write a suffix array + lcp in a paper, you will notice that property.

For example, we know

lcp(i,j- 1). Obviously iflcp[j- 1] <lcp(i,j- 1) thenlcp(i,j) =lcp[j- 1], otherwiselcp(i,j) =lcp(i,j- 1), i.e.lcp(i,j) =min(lcp(i,j- 1),lcp[j- 1]). Now we could rewritelcp(i,j- 1) in this formula in the same way and get what we get.It is clear now. Thanks :)

Do you mean lcp(1,4) in abcabcd = min(lcp(1,2),lcp(2,3),lcp(3,4)) = min(0,0,0) = 0 ?

here lcp(i,j) means lcp(suffix from sa[i],suffix from sa[j]) ,where sa=>suffix array

what is rank array....please explain a little more !!!!!

rank array is just a reverse function for suffix array

what if we used j=sa[i]+1;

??/

The idea is following thing. Let s='abcdefghi' Then LCP(0)=lcp(abcdefghi, bcdefghi) =|bcdefghi|=8

And then we cut one character from left from each string and move one position forward and calculate LCP(1). It would be LCP(1)=|cdefghi|=7=LCP(0)-1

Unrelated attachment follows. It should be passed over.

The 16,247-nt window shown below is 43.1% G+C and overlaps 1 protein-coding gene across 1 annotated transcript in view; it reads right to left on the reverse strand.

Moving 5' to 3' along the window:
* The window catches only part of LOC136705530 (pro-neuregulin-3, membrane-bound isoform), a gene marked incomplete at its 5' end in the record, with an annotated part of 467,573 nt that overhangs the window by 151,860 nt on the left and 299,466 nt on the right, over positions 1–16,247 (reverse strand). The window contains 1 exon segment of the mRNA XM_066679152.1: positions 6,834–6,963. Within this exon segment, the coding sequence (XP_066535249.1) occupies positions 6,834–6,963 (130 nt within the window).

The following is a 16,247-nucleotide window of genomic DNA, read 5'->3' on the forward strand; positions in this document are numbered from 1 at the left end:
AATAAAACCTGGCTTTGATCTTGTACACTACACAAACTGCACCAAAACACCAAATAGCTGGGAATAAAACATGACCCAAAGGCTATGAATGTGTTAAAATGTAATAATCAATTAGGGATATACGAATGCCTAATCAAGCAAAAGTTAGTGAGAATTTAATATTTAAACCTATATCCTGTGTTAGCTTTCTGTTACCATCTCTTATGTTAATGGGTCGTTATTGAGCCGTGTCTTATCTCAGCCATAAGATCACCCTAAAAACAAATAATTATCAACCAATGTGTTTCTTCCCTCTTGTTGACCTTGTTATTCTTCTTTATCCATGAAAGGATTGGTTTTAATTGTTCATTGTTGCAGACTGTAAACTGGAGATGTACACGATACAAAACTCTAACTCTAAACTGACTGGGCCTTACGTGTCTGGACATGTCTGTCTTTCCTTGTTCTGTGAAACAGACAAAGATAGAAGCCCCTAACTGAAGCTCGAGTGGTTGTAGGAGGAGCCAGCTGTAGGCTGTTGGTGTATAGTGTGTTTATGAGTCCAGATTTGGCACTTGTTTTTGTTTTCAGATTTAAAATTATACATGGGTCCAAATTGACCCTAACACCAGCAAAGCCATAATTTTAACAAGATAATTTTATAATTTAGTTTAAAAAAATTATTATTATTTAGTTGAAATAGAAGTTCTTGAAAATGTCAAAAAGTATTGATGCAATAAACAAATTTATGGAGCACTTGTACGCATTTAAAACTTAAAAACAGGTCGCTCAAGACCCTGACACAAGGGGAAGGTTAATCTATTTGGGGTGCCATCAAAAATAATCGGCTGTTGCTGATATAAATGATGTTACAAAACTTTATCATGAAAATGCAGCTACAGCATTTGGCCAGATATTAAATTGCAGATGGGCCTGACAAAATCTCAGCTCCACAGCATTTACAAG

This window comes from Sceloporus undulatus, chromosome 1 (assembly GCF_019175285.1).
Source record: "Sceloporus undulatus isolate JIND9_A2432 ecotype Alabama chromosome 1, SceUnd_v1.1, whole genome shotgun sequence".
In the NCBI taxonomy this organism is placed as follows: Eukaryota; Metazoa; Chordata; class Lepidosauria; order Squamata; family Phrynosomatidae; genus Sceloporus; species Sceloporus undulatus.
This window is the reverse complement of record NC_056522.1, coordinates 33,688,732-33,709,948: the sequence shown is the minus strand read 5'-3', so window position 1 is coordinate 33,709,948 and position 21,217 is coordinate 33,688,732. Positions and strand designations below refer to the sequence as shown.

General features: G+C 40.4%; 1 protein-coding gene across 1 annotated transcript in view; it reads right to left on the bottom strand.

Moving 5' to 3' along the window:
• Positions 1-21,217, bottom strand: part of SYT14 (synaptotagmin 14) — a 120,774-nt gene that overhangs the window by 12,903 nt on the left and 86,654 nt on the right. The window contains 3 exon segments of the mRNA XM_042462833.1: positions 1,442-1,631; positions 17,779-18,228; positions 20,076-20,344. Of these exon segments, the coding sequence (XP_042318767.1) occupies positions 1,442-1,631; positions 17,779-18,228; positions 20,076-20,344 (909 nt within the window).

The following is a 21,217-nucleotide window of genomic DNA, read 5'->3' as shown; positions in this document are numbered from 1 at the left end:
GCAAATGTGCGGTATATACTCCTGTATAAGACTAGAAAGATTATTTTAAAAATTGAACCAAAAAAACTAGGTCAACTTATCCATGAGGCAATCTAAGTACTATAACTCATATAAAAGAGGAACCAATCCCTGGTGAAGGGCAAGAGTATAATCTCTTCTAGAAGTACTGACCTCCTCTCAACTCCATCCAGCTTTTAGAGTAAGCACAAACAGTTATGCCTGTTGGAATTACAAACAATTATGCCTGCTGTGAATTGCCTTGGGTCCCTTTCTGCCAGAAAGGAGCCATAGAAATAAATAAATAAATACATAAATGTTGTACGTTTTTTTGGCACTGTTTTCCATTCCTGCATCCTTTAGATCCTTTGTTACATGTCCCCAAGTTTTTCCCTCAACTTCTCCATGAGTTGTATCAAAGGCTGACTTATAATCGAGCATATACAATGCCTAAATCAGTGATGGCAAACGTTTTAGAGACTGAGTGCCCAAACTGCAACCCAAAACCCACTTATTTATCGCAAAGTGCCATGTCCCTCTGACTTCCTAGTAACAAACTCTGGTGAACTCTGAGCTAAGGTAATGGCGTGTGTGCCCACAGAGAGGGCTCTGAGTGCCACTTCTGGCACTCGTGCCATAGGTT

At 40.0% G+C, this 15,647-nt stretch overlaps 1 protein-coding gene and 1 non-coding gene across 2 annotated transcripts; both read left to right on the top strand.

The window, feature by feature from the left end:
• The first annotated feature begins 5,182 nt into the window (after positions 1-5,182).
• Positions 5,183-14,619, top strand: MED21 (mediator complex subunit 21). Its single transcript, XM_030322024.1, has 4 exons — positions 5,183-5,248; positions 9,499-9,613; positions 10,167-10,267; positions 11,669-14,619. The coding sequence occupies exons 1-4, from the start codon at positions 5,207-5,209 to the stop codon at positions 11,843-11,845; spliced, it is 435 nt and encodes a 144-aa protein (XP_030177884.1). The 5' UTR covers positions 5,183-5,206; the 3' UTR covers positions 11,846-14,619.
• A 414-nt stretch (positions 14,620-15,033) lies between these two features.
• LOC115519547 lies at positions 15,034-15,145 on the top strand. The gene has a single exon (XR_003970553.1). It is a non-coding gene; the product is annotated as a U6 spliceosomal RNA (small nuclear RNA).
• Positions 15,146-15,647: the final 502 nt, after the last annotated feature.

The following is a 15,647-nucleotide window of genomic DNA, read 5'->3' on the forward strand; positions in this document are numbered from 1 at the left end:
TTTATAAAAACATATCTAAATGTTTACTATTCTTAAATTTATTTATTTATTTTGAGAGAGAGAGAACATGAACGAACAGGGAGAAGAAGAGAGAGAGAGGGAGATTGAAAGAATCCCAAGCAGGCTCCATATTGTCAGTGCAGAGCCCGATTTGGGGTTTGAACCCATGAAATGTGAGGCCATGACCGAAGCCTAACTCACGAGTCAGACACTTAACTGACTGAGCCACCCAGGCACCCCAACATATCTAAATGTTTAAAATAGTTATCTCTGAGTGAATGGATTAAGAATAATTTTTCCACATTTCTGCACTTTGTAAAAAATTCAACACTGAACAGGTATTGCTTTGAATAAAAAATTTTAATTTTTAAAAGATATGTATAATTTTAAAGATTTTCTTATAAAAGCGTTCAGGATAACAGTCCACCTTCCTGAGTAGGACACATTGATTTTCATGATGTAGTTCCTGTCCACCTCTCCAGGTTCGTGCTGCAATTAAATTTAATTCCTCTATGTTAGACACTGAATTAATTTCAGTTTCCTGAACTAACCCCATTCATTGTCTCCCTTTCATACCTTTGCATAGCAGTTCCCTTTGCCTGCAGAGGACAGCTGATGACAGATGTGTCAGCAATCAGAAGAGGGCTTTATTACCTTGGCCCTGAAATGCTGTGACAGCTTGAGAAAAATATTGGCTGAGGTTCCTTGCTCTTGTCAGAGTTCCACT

So if j=sa[i] +1 we can't say that LCP(i) =k-1, we should check prefix fully.

lcp(abcdefghi, bcdefghi) =|bcdefghi|=8

wat

lcp(abcdefghi, bcdefghi) =|bcdefghi|=0

right??

Sorry, I did a huge mistake.

I thought actually about the following.

We have string suff[i] ='abcdefghi'. Let LCP(i) =X.

Then for suff[j] ='bcdefghi' LCP(j) >=X-1.

I thought about something like example of cutting It should be something like LPC(0)=lcp(abcdhhh, abcdiii) = |abcd|=4 => lcp(bcdhhh,bcdiii)=|bcd|=LCP(0)-1

Maybe that is some sort if mild brain damage

haha

Adamant mentioned that lcp(i, j) =min(LCP(k)) {k=[i:j)} That is because we can take lcp between cur and next suffixes in the string, not in the suffix array, as a lower bound.